On a recent photography cruise to the Galápagos Islands, my group and I had just finished a long walk at Urbina Bay on a successful search for big, yellow land iguanas to photograph. Just before 11 a.m., the sun had broken through the light clouds, and it was obvious that we were finished shooting—the light was simply too harsh.
Or was it?
It’s taken as an article of faith that midday sun is simply no good for photography—you might as well use that time for a nap. But I don’t accept that, and neither should you. Had I adhered to this “rule,” I would have never captured the image of the Galápagos hawk.
Here are several strategies for getting good pictures in harsh midday light, all of which can be used for a variety of wildlife—not just birds—and other nature subjects.
Shortly after my traveling companions and I returned from our iguana shoot, several young hawks began hovering over the white sand beach, some landing on driftwood a good distance away. But with that area closed to protect sea turtle nests, we could not get into decent position—we had the sun directly in our faces.
In this case I followed a basic strategy—when the sun is bright, shoot tight—and went with my longest lens plus a teleconverter. By cropping tightly, you can eliminate many of the harsh and distracting shadows in the scene.
Get low, try to move as close to your subject as possible (while always mindful of the welfare of the animal and your own safety as well), and try for as clean a background as possible. If you can get nearer to your subject than the minimum focusing distance of your lens, adding an extension tube will let you focus closer.
Use Strong Backlight
Another strategy for shooting during the harsh hour is to exploit backlight. Keep in mind that on bright, sunny days, a subject backlit by the sun is very evenly illuminated from the front by diffuse ambient light. In the case of the Galápagos hawk photo above, the backlit bird is illuminated by reflection from the white sandy beach below.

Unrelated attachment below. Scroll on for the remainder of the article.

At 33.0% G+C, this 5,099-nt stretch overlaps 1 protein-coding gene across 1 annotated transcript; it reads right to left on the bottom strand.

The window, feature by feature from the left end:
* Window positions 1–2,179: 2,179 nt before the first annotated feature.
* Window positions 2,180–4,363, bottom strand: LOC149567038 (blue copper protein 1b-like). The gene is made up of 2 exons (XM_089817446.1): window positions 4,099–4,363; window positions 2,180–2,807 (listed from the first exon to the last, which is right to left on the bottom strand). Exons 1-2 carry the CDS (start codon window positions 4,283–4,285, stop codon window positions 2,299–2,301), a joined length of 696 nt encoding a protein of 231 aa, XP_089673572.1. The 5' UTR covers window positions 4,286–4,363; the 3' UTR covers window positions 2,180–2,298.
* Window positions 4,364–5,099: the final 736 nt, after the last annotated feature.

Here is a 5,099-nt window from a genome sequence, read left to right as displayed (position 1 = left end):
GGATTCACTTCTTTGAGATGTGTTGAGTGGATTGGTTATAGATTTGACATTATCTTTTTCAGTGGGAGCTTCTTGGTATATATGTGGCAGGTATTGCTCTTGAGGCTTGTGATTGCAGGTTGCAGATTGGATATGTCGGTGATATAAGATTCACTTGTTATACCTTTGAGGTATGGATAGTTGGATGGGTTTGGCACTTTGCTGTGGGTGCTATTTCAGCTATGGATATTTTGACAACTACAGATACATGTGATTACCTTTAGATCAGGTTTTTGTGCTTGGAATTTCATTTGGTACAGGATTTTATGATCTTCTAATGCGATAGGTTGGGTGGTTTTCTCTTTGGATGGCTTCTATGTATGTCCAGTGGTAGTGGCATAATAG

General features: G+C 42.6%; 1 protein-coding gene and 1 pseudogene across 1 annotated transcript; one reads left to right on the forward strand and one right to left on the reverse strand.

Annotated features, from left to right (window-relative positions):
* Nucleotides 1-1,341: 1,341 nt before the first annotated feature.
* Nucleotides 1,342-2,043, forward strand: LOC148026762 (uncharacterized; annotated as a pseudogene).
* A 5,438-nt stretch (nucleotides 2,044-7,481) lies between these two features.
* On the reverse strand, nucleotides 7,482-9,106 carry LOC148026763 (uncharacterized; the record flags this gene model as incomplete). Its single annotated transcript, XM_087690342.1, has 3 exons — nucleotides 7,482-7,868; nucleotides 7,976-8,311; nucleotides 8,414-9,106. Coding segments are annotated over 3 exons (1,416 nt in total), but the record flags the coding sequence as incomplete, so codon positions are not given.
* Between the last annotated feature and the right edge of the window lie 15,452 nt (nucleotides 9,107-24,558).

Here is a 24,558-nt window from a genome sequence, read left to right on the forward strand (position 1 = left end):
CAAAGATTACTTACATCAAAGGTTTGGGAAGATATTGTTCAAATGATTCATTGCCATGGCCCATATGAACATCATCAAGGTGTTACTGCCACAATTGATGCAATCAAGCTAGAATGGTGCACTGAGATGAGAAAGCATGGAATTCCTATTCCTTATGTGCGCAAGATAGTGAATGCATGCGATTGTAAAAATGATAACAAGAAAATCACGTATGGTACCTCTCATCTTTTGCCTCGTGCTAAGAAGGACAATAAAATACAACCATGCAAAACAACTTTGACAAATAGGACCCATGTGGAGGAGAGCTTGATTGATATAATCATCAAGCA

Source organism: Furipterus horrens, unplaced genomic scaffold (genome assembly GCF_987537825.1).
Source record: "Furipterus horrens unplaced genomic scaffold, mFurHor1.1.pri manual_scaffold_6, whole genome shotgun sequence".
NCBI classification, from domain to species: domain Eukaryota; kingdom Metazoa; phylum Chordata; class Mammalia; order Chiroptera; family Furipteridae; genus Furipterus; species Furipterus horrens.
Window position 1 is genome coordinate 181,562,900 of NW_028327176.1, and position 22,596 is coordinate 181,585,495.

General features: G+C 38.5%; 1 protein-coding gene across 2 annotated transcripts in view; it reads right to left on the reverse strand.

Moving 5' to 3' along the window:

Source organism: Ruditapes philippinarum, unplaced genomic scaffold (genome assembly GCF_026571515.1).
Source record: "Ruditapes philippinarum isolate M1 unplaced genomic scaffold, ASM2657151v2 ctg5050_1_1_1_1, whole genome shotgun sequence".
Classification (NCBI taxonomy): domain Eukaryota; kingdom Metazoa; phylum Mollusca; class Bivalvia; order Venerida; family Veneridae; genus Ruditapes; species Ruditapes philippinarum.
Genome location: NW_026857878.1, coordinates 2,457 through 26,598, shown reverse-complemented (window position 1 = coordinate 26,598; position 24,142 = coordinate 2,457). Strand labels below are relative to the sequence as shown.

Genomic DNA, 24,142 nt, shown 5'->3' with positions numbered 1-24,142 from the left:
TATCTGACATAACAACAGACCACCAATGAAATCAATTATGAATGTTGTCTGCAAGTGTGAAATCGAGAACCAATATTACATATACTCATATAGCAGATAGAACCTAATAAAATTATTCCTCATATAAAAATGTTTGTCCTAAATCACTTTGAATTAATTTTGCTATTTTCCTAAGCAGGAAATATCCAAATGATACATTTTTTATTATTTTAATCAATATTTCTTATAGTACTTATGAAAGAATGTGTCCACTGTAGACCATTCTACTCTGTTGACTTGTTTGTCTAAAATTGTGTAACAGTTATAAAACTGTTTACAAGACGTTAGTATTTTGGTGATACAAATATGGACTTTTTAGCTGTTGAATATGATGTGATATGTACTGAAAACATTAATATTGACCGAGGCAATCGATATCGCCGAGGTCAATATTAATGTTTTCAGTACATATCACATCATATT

The simple rule is to keep your subject on the line between you and the sun to minimize direct sunlight entering the lens. You will almost always need to overexpose from the meter reading to get good detail in your subject: In the hawk photo, I added nearly 2 stops of exposure over the camera’s evaluative meter reading.
When working with backlighting, there will always be some small parts of your subject that will be lit directly by the sun. To make sure you’re not overexposing important detail, enable the highlight warning on your DSLR, generally found in a setup menu. On playback on the LCD, this warning will flash “blinkies” on highlights that are blown out. Remember, though, that some loss of highlight detail may be unavoidable in backlit photos.
After shooting, you can lighten shaded areas in a variety of ways in numerous image-editing programs. A Curves adjustment in Adobe Photoshop is the one I use most frequently. A simpler Photoshop tool for this task is the Shadow/Highlight slider set. It’s easy to overdo filling with the Shadow slider, so be careful.